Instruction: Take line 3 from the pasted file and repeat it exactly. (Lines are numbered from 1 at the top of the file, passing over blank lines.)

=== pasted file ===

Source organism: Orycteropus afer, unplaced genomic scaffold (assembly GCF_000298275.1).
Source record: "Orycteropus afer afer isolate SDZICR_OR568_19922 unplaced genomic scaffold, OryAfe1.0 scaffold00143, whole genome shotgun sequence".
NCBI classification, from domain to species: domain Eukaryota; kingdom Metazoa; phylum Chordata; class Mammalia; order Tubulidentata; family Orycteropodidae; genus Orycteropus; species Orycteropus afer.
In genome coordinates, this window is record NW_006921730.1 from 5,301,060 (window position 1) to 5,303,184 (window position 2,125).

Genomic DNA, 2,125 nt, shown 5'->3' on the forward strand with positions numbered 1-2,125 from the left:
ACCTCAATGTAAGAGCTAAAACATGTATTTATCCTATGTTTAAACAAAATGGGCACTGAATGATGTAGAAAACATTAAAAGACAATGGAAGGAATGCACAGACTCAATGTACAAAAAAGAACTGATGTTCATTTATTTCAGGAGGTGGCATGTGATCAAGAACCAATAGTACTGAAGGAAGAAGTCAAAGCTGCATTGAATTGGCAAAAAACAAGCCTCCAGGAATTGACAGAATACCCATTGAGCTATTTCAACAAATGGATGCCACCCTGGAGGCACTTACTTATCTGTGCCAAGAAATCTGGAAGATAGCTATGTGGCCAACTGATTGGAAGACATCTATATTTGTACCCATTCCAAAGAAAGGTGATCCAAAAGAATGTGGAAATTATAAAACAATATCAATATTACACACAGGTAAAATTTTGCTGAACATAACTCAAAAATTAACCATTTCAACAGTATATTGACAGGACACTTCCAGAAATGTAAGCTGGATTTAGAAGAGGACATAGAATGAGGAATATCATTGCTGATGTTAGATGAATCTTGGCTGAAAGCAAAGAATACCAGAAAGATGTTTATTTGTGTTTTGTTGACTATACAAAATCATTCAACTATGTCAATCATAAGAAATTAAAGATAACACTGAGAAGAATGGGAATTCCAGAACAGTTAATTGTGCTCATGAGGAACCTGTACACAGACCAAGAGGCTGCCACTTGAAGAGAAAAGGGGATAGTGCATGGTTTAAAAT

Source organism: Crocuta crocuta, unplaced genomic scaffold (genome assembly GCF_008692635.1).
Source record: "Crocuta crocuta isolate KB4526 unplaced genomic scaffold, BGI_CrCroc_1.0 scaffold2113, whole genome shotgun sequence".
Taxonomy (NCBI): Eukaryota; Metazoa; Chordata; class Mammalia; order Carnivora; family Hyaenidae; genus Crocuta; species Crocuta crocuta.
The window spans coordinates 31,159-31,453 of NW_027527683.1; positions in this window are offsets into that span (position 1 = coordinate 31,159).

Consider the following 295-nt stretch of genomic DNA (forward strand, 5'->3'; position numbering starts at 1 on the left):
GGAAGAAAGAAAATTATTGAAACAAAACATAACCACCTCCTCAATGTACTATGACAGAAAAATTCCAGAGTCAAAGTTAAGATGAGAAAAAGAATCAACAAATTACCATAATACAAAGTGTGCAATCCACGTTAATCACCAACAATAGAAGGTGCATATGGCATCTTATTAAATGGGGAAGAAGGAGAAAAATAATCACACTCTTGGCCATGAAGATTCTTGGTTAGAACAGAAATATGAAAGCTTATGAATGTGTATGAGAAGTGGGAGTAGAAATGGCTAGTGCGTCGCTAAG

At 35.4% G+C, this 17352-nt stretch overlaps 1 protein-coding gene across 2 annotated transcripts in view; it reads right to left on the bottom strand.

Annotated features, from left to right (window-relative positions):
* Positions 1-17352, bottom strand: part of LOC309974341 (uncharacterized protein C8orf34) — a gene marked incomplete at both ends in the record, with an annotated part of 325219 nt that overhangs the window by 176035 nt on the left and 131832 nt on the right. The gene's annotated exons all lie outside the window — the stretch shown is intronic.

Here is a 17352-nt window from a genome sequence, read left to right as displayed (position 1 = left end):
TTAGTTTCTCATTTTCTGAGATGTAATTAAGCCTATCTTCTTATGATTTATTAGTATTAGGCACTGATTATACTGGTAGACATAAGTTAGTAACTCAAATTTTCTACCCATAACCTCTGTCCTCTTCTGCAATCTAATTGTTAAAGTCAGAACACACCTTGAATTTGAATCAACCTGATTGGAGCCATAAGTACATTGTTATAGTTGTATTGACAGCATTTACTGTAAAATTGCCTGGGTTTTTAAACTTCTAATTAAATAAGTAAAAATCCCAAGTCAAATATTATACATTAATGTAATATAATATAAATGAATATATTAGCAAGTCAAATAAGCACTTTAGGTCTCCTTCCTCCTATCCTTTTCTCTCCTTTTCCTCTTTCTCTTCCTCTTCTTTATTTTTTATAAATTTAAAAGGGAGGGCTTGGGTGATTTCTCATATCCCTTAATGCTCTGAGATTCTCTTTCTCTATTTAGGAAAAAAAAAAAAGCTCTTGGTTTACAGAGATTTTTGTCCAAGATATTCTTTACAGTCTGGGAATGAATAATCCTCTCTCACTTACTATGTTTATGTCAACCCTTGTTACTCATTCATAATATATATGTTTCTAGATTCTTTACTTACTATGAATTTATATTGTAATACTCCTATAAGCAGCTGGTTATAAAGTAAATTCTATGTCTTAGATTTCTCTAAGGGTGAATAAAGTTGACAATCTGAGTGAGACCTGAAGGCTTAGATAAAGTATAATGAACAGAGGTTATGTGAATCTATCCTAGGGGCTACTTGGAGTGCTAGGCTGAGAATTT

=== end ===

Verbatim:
NCBI classification, from domain to species: domain Eukaryota; kingdom Metazoa; phylum Chordata; class Mammalia; order Tubulidentata; family Orycteropodidae; genus Orycteropus; species Orycteropus afer.